SF Bay's Electric Vehicle Charging Network Receives a Huge Dose of Funding

According to a recent New York Times article, the San Francisco-based venture capital firm Better Place has committed an additional $350 million to research and development for its network of charging stations for electric vehicles, such as the network under development for the Bay Area. This new investment brings Better Place's total investment in the charging station networks to nearly $1.4 billion, in addition to $200 million in federal stimulus funding earmarked specifically for California. Of this amount, $700 million has already been allocated. This funding will complete research and development on project sites in Israel and Denmark, where the Better Place charging stations are scheduled to become publicly available in early 2011. 

The Israeli-born entrepreneur and chief executive of Better Place, Shai Agassi, has framed his massive investment in the Bay Area charging network in terms of innovation and economic competitiveness:
“We’ve demonstrated that our network is deployable,” Mr. Agassi said. “We’re ready for a big breakthrough, and there is not one country that doesn’t need to get off oil.”
Often compared to early efforts by Google and Microsoft to change the world of personal computing, Better Place faces major operational hurdles to enacting its electric charging networks, most especially in the heavily auto-oriented United States. If Agassi's investments in California and other innovative regions are successful, 

"consumers would buy electric vehicles made by the big automakers but get the batteries from Better Place and pay a fee according to the distance they drive. The blueprint calls for thousands of conventional charge points, as well as switching stations where a robotic device could replace a battery in less time than it takes to fill a tank of gas. These stations are needed because batteries have a range of only about 100 miles...and recharging takes up to five hours. Changing batteries en route would make long journeys more convenient."
Major questions still remain about the source of the vehicle charging networks' electricity. If the source is a renewable fuel, such as solar, hydropower, or wind energy, the charging network has great potential for reducing the carbon emissions from personal vehicle use. However, if the source is a conventional fossil fuel, as is more likely in most countries, the net carbon savings of these electric vehicles - regardless of how commercially popular they may become - could be negligible. Furthermore, the lithium ion batteries powering new models like the Nissan Leaf and Chevy Volt themselves have large carbon footprints involved in the mining and manufacture of their components. The impacts of these supply chain processes is still in need of intensive investigation.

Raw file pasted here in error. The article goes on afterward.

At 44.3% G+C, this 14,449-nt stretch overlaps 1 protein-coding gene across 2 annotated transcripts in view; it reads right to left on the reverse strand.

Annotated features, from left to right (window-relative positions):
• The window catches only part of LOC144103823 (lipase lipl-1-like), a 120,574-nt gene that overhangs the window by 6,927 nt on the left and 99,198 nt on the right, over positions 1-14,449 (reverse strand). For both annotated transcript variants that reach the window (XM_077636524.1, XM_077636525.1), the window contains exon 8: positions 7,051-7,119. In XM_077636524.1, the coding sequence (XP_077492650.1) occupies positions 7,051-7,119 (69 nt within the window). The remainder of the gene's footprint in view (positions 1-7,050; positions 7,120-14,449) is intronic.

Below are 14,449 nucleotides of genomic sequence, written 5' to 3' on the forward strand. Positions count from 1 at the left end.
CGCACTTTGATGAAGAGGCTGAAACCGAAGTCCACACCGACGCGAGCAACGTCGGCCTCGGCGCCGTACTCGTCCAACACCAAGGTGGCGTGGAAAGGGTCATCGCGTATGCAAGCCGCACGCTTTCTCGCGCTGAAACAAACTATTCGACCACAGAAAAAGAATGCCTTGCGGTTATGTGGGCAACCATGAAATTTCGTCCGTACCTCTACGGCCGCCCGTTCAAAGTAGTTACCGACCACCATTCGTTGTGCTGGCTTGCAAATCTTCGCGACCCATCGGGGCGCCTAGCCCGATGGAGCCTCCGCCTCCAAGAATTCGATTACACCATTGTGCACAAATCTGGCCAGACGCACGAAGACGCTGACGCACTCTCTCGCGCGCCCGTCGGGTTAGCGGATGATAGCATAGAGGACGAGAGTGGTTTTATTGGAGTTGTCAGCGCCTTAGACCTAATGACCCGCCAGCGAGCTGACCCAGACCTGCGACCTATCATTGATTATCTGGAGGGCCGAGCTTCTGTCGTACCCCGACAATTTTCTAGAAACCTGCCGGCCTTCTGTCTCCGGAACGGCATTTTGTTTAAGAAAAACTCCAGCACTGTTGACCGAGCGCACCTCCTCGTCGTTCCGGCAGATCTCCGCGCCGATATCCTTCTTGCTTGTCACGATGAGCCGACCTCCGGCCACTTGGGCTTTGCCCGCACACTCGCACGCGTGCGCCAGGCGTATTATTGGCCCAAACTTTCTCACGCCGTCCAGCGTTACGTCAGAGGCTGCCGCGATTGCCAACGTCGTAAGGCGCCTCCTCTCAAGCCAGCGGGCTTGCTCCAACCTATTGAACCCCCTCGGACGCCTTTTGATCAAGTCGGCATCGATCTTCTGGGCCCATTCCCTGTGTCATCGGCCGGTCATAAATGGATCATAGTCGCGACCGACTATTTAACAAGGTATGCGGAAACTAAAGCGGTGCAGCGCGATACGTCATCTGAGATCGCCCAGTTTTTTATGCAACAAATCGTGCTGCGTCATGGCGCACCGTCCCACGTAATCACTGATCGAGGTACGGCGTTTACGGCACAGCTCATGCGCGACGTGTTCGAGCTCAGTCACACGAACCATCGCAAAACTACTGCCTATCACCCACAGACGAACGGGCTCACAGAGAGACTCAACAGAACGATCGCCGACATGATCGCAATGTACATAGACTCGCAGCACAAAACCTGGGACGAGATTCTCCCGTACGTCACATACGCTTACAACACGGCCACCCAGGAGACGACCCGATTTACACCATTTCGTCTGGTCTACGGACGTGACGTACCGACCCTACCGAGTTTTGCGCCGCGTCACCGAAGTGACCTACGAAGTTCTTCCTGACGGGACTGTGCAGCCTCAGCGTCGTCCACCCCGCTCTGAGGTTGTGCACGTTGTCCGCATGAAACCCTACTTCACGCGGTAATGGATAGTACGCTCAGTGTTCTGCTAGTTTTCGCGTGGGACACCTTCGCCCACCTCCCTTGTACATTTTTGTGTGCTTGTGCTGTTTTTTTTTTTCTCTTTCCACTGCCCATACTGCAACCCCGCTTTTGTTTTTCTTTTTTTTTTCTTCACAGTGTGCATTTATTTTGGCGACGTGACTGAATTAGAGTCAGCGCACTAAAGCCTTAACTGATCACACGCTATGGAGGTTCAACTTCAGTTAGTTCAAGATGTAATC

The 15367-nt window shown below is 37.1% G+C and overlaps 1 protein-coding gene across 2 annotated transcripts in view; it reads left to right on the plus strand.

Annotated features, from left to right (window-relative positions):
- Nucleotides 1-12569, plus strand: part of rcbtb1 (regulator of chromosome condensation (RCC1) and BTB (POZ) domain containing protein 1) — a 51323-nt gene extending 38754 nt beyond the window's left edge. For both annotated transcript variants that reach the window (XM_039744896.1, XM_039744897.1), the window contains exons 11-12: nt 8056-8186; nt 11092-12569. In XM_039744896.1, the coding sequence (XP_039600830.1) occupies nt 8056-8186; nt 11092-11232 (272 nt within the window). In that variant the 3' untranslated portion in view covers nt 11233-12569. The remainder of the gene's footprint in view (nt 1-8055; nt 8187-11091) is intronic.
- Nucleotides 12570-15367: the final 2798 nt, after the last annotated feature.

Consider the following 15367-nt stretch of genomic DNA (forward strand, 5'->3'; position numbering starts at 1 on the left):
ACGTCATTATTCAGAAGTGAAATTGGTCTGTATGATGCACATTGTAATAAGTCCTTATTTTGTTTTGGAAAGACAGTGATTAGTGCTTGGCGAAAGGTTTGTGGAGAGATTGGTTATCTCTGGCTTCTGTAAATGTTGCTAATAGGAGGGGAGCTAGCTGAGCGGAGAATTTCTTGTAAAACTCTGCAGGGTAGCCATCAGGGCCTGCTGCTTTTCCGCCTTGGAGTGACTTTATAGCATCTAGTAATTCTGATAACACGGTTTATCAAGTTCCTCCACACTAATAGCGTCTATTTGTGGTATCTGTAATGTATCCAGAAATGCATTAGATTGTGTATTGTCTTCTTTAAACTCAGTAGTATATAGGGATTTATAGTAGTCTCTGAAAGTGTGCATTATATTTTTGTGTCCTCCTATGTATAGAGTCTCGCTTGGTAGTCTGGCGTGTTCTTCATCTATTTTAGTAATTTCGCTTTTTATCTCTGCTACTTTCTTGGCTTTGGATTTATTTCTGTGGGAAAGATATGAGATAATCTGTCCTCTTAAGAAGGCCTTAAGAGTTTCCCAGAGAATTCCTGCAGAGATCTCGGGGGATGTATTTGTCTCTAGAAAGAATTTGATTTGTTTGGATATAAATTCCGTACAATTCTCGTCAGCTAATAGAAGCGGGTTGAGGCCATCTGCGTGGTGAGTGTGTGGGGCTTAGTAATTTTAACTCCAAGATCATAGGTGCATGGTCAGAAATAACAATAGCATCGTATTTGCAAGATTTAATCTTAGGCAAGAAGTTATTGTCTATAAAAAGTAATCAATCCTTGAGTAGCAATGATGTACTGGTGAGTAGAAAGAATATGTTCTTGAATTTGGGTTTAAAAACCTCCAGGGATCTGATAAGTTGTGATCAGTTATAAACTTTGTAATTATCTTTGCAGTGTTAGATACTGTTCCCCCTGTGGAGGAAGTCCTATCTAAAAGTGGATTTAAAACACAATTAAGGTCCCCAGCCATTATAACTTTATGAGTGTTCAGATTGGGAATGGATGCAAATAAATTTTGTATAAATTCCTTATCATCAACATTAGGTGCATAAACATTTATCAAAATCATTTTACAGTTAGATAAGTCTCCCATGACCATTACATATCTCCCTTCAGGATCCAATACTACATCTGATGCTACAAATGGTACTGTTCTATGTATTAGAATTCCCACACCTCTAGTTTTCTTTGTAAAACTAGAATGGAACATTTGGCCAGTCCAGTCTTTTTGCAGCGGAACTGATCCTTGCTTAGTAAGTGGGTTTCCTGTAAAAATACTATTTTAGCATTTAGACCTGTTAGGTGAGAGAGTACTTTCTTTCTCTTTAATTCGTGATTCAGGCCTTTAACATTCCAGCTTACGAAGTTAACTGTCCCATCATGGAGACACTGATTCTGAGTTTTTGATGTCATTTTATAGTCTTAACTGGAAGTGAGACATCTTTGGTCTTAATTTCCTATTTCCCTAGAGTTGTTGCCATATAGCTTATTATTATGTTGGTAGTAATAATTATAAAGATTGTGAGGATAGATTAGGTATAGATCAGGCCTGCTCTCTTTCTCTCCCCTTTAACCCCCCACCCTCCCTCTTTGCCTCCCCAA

Wednesday, March 3, 2010

SF Bay Area to Build the Nation's First Electric Vehicle Charging Network

Electric vehicles have been identified as a crucial technology for reducing the carbon footprint of our nation's fleets, above all because they produce no greenhouse gas emissions.

Evergreen Fleets has defined electric vehicles as the preferred option for "neighborhood vehicles" (NEVs) designed for short trips in their Best Practices section, due to the current market shortage of vehicles capable of traveling on freeways. This market shortage is poised to dramatically change in the coming months, as the Nissan Leaf (fully electric) and the Chevy Volt (plug-in hybrid-electric) are introduced as affordable, freeway-capable models.

However, even when new plug-in hybrid and fully electric models are introduced to the market, the question of the availability of an adequate charging infrastructure remains.

According to a recent EPA study, the Chevy Volt would only achieve a fuel efficiency of 48 miles per gallon, assuming its electric battery has been fully charged. The fully-electric battery has a range of 40 miles, after which a gas-electric generator kicks in for the remaining 300 miles until the vehicle needs to be refueled. While the vehicle is in its fully electric mode, its fuel efficiency approaches 100 miles per gallon.  After the initial 40 mile range of fully electric power, the vehicle's efficiency drops dramatically, bringing its aggregate fuel efficiency to the figure of 48 m.p.g. cited above. While the 40-mile range of fully-electric power covers the average commuting distance for over 75% of Americans, to be truly practical, an inter-metropolitan network of electric charging stations outside of the home must be created to facilitate this vehicle's optimal fuel efficiency range.

This is even more  true of the Nissan Leaf, whose fully electric range is only 100 miles and lacks a gas-electric powertrain - when the Leaf runs out of electric charge, the driver has no choice but to pull over and search for the nearest charging station. An 8 hour charge is needed for the Leaf, suggesting that to be truly effective and convenient for drivers it must be charged periodically throughout the day.

A Bay Area venture capital firm, Better Place, in November 2008 committed to a $1 billion investment for the first electric vehicle charging network in the United States. The Mayors of San Francisco, Oakland, and San Jose each threw their support behind the network partnership. The network is anticipated to become operational in 2012.

In response to the regional plans for this electric vehicle charging network, the City of San Francisco recently announced a change to its building code that would require new buildings to have an outlet for charging electric vehicles. As a New York Times article pointed out, there is serious concern among public utilities that the rapidly expanding demand for electricity due to the charging of electric vehicles could overwhelm local electric grids if vehicles like the Nissan Leaf become widely popular. City officials anticipate having 60 charging stations operational within San Francisco by the end of 2010 and more than 1,000 throughout the Bay Area by 2011. In addition to venture capital funding, large portions of this network will be funded by a $200 million subsidy from Obama's stimulus package.

Two key concerns over the introduction of this electric vehicle charging grid are 1) the true reductions of greenhouse gas emissions, which depend on the electricity's source and 2) the popularity of electric vehicles in regions outside of the relatively wealthy Bay Area (a 240watt home charging kit for an electric vehicle can run up to $1,500).